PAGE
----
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Maritime Petroleum Corp. v. City of Jersey City and

Decided: July 19, 1948.

MARITIME PETROLEUM CORPORATION, A CORPORATION OF THE STATE OF NEW YORK, PROSECUTOR,
v.
CITY OF JERSEY CITY AND STATE OF NEW JERSEY DIVISION OF TAX APPEALS, DEPARTMENT OF TAXATION AND FINANCE, DEFENDANTS



On certiorari.

For the prosecutor, Milton, McNulty & Augelli.

For the defendant City of Jersey City, Charles A. Rooney (John J. Meehan, of counsel).

For the defendant State of New Jersey, Division of Tax Appeals, Department of Taxation and Finance, Walter D. Van Riper, Attorney-General.

Before Justices Donges, Colie and Eastwood.

Eastwood

The opinion of the court was delivered by

EASTWOOD, J. Certiorari has been allowed to review the judgment of the New Jersey Division of Tax Appeals, Department of Taxation and Finance, made on November 12th, 1946, reversing the action of the Hudson County Board of Taxation setting aside and cancelling an assessment against prosecutor in the sum of $175,000, for the year 1943, upon fuel oil and kerosene owned by prosecutor and located in tanks

owned by Tankport Terminals, Inc., situate within the taxing district of Jersey City. By its judgment the State Division of Tax Appeals reinstated the validity of the assessment, but reduced it to the sum of $85,504.24.

Prosecutor is engaged in the business of buying and selling fuel oil and kerosene, having as its principal suppliers the Standard Oil Company of New Jersey and the Shell Oil Company. The source of supply is referred to in the testimony as the "gulf." The modus operandi of Maritime Petroleum Corporation is as follows: During the months of June, July and August of any year the prosecutor enters into contracts with its customers for the furnishing of fuel products. The contracts are actually entered into at a time when the prosecutor has as yet not received title to any oil from its suppliers. The amount of fuel contracted to be sold by the prosecutor is the factor governing the quantity purchased by it. The fuel is then shipped by tanker from the "gulf" to the storage point at Tankport, where it is pumped into tanks leased by the prosecutor and title to the fuel is then transferred to Maritime Petroleum Corporation. Prosecutor does not own the tankers in which the fuel is shipped, nor does it maintain any of its employees at Tankport Terminals, Inc., where the fuel is stored. The fuel is not processed in any way while it remains at Tankport Terminals, Inc., and it remains there for an indeterminate period, where it is mingled with fuel owned by other companies, and where it awaits shipment to the ultimate destination of the customers of prosecutor. Dependent upon the will of prosecutor's customers, the fuel is obtained at the storage site and transported by them either by truck or barge. Whatever the mode of transportation, the product in both cases is taken in facilities and equipment either owned or hired by customers of the prosecutor.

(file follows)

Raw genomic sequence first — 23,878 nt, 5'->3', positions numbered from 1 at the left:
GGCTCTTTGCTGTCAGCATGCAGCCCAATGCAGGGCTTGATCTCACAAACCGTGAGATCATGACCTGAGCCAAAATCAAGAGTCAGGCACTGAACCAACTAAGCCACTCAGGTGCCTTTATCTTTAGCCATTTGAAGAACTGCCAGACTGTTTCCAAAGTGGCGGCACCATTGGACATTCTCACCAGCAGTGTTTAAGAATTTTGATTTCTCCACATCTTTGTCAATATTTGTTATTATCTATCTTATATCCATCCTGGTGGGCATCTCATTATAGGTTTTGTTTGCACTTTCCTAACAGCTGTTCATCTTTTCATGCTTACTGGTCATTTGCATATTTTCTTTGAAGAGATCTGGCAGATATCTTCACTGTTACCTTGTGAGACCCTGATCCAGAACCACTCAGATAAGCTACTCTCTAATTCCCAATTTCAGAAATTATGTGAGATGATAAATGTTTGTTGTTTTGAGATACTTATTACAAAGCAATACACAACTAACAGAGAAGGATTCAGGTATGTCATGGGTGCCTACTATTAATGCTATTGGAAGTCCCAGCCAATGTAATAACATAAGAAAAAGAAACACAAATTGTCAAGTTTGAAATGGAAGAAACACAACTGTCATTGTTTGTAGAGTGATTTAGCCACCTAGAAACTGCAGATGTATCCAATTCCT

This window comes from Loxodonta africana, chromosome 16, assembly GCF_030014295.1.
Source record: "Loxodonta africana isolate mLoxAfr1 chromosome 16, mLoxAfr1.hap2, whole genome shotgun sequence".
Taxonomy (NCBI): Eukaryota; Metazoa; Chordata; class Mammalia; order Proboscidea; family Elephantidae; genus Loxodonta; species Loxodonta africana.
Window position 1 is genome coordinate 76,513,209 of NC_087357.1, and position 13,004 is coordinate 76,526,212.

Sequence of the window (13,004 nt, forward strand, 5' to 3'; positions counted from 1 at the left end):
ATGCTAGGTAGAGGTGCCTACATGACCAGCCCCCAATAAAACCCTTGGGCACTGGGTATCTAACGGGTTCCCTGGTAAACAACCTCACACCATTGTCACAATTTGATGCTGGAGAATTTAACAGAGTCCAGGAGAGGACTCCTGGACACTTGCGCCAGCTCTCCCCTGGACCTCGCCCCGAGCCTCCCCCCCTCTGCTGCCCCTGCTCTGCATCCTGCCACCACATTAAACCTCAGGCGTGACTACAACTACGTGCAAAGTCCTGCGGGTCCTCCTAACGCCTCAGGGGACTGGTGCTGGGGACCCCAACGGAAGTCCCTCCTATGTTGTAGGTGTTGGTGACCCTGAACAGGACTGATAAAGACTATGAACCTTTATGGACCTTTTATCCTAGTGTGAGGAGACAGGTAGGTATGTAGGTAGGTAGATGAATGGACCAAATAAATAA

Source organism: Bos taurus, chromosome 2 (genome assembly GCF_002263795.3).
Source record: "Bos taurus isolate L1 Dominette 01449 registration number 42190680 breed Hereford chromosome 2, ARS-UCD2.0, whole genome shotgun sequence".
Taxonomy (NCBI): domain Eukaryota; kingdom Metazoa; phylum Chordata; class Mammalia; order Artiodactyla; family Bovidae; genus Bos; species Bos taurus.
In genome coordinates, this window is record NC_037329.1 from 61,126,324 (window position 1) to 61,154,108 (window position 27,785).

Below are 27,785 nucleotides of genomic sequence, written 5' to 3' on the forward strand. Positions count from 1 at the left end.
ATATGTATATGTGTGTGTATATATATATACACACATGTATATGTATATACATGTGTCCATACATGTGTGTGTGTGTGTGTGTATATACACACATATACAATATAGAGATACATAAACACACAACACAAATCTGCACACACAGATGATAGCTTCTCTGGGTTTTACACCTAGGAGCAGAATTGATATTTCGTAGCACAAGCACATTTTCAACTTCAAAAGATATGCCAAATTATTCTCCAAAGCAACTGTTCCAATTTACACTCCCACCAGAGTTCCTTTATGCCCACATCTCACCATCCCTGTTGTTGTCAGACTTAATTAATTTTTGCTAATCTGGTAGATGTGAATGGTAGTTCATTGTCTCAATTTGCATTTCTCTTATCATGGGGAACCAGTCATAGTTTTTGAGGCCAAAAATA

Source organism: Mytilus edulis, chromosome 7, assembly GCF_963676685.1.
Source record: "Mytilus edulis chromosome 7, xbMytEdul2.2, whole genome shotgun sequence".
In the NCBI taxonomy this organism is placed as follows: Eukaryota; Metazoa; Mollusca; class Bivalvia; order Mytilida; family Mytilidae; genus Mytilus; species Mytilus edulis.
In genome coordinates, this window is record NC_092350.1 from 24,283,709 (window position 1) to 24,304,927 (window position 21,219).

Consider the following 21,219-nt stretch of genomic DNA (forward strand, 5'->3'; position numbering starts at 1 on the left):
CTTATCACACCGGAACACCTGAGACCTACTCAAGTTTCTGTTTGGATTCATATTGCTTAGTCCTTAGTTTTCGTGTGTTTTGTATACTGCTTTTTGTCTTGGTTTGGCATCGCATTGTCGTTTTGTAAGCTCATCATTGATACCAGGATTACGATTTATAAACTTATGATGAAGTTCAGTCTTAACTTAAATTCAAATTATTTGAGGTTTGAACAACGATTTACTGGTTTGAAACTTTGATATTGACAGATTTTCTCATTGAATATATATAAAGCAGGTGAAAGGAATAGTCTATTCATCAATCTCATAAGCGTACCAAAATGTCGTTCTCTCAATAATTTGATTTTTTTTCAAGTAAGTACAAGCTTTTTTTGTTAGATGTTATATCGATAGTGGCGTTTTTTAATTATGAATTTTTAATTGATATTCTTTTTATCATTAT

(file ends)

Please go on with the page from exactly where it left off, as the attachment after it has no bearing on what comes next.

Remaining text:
Prosecutor contends that the personal property in question is exempt from taxation under the provisions of R.S. 54:4-3.20, exempting personal property merely stored in a warehouse which is engaged in the business of storing goods for hire. It is said that the assessment complained of should be set aside on the further grounds that the fuel oil had no situs in the municipality for the purpose of taxation; that

prosecutor's property was in the course of interstate commerce and, therefore, not subject to taxation by the municipality. It is claimed by the defendants that the fuel oil was not stored in a warehouse for hire, but was actually held at Tankport Terminals, Inc., for the convenience of buyers either within or without the state; that the oil had come to rest within the state and was no longer in the course of interstate commerce and constituted a part of the general mass of property within the state subject to local taxing power; and further, that prosecutor is not entitled to ...


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